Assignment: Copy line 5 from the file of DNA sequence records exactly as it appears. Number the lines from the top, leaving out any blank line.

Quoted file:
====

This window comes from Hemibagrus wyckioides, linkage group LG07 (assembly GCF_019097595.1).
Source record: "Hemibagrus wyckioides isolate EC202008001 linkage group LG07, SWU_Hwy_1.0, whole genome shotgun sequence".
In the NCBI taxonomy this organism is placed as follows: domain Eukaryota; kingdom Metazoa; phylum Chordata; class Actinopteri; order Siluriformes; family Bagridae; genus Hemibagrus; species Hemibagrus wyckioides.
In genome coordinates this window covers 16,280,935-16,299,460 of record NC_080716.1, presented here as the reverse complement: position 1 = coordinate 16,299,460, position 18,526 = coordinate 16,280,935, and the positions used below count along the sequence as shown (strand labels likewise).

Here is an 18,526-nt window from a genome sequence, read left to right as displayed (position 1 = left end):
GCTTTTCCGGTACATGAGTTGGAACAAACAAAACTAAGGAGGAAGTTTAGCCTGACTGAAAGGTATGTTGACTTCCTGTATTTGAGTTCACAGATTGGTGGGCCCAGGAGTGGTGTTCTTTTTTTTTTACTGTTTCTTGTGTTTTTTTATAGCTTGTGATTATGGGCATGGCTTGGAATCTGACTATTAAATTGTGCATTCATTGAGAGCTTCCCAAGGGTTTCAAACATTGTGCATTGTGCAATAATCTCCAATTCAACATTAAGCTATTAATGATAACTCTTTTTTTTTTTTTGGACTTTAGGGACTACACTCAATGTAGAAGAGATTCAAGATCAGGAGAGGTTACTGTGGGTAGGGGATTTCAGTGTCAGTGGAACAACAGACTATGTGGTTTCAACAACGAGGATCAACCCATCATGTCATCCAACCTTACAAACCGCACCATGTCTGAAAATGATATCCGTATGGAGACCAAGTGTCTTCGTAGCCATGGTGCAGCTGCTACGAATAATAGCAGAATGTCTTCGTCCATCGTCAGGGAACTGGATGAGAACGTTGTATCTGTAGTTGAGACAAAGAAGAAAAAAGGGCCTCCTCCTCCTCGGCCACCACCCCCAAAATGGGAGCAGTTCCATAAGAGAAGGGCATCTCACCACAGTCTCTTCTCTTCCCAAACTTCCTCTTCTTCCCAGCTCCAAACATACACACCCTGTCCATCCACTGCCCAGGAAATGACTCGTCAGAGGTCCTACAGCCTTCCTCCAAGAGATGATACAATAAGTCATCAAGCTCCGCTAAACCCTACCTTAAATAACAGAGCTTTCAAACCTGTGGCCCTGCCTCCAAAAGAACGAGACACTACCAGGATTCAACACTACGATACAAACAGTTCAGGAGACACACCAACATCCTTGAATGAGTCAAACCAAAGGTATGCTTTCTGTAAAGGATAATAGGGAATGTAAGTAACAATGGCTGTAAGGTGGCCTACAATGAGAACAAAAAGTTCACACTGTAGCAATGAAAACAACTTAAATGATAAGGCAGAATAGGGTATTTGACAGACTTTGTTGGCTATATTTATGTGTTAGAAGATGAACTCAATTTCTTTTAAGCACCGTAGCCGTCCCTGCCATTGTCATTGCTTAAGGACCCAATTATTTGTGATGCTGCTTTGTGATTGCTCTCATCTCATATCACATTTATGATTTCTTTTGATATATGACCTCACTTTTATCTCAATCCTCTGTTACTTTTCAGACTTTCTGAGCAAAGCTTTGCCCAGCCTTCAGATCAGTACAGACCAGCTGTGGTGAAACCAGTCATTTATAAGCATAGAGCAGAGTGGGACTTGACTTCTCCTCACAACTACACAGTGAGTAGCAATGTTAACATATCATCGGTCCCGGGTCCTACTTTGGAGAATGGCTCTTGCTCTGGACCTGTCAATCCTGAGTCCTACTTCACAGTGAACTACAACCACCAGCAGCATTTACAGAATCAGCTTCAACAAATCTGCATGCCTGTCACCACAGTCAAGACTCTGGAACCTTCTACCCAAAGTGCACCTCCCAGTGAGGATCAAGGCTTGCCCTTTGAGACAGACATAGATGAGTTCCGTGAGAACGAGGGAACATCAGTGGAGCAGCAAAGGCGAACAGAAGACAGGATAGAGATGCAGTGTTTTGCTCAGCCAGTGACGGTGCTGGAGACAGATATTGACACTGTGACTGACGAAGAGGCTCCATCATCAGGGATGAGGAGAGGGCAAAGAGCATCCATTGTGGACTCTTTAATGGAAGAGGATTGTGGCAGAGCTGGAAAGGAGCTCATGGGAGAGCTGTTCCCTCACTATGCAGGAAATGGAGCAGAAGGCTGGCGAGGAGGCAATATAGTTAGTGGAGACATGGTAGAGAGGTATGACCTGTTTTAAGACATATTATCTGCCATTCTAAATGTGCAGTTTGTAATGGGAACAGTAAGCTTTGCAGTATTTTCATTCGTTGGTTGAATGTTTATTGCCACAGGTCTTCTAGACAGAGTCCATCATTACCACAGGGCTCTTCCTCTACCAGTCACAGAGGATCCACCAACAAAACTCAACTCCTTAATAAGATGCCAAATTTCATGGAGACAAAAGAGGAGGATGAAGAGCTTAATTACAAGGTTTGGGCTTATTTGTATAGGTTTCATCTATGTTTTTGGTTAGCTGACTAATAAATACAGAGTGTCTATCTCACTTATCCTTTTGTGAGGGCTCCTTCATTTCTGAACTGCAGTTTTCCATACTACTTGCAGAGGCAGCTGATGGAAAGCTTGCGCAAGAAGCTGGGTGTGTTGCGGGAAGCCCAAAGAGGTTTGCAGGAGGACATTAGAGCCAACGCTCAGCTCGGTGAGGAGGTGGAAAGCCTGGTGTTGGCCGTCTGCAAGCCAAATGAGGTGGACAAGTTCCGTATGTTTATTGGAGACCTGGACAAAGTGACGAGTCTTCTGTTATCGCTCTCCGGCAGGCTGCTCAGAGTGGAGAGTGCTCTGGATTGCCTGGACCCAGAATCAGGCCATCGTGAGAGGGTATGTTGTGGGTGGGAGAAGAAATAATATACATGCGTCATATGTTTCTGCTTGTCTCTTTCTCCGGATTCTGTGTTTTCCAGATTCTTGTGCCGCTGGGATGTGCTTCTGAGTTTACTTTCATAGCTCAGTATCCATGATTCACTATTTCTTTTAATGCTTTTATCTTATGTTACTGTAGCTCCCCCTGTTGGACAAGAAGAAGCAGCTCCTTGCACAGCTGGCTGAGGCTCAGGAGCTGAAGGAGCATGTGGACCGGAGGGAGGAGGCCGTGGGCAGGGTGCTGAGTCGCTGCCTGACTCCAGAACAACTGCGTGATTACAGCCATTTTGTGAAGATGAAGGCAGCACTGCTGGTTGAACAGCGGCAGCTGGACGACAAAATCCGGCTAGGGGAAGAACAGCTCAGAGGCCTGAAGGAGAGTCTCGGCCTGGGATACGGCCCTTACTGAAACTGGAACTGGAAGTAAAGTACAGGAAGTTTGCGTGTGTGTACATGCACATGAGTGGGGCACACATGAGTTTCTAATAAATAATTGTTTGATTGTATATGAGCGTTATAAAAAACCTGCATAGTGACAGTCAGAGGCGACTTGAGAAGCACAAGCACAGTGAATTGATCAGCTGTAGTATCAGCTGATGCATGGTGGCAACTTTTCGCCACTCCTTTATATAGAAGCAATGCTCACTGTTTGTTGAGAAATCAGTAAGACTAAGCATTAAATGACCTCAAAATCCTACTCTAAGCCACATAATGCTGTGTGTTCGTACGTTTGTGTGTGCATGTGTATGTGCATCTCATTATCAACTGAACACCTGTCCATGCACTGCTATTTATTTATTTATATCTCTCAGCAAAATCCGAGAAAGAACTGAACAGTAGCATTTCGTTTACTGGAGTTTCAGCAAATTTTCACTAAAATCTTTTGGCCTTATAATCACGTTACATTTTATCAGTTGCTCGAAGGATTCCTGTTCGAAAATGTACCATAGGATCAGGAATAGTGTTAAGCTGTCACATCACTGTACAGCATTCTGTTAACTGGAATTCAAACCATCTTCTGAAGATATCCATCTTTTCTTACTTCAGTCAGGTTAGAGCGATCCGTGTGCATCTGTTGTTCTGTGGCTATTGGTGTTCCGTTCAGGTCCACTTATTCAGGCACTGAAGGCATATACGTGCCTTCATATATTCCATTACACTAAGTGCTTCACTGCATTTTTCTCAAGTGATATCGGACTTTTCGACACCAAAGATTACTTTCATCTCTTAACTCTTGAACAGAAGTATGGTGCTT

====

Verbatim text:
Here is an 18,526-nt window from a genome sequence, read left to right as displayed (position 1 = left end):